Author Archive

 

The Sherburne Inn in 1917. Credit: Sherburne Public Library
The Sherburne Inn in 1917

Written by Kathleen Yasas, President, Save The Sherburne Inn Restoration Project, Inc.

Her lights have been dark for almost a decade now. She has stood vacant and endured rain and snow, falling bricks, and gatherings of not people, but pigeons. Still, when you step inside the Sherburne Inn, you can almost feel the souls who have passed through her doors since she first opened in 1917.

For eighty-plus years, people of this community -- and those from well beyond -- celebrated life's moments within these walls. Sisters and brothers, mothers and fathers, grandparents and children, aunts and uncles and friends crossed the threshold to gather and make merry, whether at dinner or for a glass of wine, or for weddings, reunions, and milestone birthdays.

The Inn's two fireplaces, cold now for years, once warmed the hands of those huddled inside away from our town's legendary snow. And on brilliant summer days in June, when Sherburne's Pageant of Bands brought streets to bursting, glasses were raised from the Inn’s porches to hail a village known for its generosity and love of rural sensibilities.

The Sherburne Inn is located at the only four-corner intersection of Sherburne, a small village nestled in the Chenango Valley of central New York. Settled in 1791, Sherburne was once a key stopping point between Albany and a booming westward industry. Since 1803, a tavern, rooming house, or hotel has stood at what is now the intersection of Routes 12 and 80.

All previous structures burned to the ground, including that which stood on the property until 1915, when village philanthropists joined together and erected a building made of brick and poured concrete. The “new” building, which opened in June 1917, was to be known as the Sherburne Inn, and for the next eighty-four years would be a vital part of the Sherburne community.

Nearly 100 years later, in October 2012, the Inn again became a threatened property, not by fire, but by development.... Read More →

The National Trust for Historic Preservation works to save America's historic places. Join us today to help protect the places that matter to you.

Guest Writer

Although we're always on the lookout for blog content, we encourage readers to submit story ideas or let us know if you've seen something that might be interesting and engaging for a national audience. Email us at editorial@savingplaces.org.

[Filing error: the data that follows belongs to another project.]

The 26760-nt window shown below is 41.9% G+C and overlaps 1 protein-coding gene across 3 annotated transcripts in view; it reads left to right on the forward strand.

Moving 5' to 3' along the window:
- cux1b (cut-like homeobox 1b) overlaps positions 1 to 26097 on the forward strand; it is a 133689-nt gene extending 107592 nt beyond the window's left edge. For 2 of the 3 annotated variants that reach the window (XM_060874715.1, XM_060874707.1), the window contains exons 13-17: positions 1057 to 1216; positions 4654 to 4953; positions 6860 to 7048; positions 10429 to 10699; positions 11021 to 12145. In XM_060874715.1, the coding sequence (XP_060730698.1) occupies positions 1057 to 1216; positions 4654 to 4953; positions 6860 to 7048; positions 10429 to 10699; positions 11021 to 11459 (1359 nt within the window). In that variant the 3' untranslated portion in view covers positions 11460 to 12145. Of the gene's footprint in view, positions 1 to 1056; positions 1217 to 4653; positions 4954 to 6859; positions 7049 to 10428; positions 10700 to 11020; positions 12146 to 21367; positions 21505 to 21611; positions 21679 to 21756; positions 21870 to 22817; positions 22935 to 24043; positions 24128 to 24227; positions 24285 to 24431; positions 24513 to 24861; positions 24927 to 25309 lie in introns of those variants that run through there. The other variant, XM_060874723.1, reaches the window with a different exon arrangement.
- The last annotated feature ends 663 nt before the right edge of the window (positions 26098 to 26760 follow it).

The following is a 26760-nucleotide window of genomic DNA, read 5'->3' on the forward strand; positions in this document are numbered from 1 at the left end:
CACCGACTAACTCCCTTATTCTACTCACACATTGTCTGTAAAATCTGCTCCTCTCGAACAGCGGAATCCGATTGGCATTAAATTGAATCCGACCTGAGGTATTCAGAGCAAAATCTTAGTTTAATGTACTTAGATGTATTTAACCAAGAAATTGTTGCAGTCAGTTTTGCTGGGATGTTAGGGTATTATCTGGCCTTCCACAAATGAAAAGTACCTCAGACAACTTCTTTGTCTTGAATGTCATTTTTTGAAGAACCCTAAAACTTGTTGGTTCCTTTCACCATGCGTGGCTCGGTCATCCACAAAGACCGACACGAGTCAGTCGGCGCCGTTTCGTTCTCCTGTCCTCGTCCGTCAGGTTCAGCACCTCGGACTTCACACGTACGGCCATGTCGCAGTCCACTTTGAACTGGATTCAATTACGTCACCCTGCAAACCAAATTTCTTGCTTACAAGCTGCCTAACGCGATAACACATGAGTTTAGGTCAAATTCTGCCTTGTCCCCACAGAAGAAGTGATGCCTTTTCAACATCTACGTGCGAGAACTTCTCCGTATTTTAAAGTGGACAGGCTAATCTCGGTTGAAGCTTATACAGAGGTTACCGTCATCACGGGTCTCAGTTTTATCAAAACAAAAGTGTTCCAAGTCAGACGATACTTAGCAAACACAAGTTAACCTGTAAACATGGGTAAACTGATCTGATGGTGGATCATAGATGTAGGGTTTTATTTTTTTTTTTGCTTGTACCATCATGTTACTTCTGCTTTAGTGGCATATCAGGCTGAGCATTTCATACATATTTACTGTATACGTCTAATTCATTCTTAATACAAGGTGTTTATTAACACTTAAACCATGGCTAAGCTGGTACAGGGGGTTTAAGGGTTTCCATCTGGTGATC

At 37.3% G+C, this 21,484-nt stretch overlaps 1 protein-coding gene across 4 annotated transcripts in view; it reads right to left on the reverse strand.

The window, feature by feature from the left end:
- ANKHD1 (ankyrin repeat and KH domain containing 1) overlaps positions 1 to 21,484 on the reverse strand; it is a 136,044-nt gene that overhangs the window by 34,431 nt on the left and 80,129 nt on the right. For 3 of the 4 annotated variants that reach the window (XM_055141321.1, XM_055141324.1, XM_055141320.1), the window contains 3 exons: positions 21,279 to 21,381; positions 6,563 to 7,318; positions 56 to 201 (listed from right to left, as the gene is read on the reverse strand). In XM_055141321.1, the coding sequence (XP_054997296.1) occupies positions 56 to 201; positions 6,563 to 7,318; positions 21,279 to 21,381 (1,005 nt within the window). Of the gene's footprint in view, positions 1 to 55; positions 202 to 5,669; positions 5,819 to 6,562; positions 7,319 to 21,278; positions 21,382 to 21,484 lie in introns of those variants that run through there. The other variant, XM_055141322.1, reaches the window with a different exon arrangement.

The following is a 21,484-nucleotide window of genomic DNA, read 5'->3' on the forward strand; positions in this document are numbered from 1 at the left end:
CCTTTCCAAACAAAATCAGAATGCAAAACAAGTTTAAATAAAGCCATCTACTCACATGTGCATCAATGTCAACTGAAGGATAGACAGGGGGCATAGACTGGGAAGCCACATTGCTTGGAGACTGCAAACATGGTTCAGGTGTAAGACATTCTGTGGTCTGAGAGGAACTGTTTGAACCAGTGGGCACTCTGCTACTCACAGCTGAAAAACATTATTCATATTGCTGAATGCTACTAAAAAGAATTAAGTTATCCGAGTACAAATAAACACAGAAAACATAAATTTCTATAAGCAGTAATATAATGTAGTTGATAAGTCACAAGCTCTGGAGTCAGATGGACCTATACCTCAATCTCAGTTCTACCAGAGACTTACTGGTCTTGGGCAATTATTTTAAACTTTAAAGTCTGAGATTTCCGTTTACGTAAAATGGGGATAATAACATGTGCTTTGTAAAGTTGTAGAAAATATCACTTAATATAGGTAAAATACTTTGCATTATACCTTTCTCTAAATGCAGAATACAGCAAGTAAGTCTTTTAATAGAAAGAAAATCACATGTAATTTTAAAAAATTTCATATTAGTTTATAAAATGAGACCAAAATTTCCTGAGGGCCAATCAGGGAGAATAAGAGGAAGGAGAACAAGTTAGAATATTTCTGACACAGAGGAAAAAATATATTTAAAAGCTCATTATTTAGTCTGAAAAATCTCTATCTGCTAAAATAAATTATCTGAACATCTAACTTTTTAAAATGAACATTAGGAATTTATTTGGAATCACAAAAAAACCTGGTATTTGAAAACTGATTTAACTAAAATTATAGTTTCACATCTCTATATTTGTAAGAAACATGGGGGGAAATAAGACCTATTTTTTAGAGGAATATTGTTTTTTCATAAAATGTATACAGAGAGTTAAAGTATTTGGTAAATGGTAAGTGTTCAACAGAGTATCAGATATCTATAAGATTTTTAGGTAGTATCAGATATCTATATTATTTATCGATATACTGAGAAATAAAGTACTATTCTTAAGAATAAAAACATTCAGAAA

Written by Kayla Jonas, heritage planner and blogger at Adventures in Heritage

London's Big Ben at dusk. Credit: Stuck in Customs, flickr
London's Big Ben at dusk

The #builtheritage chat, which focuses on heritage and preservation issues, is celebrating its two-year anniversary in March. The chat started with an idea, some Twitter conversation, and finally emails -- and a plan -- between the National Trust for Historic Preservation in the USA, and myself, a heritage consultant in Ontario, Canada.

The spirit of the chat has always been communication and collaboration. We’ve had several chats focused on partners' programs, such as one with Habitat for Humanity on their rehabilitation projects. So to celebrate our second anniversary, we’re partnering with our Twitter chat neighbor #citytalk, which focuses on broad urban issues and sustainability. Since this is a special chat, both because of our anniversary and our amazing partner, we’ve decided to revisit our very first topic: adaptive reuse.... Read More →

The National Trust for Historic Preservation works to save America's historic places. Join us today to help protect the places that matter to you.

Guest Writer

Although we're always on the lookout for blog content, we encourage readers to submit story ideas or let us know if you've seen something that might be interesting and engaging for a national audience. Email us at editorial@savingplaces.org.

 

By Robert Verrier, FAIA, NCARB

Boott Mills, before and after its adaptive reuse. Credit: Lowell Historical Society; Bruce T. Martin/The Architectural Team
Boott Mills, before and after its adaptive reuse

Human energy is the force behind successful economic development -- even when that energy began centuries ago. Along with my partner Michael Binette, I saw the power of this fact unfold around Boott Mills in Lowell, Massachusetts, one of the oldest surviving cotton textile mill yards in the United States -- and an engine of the city’s rebirth.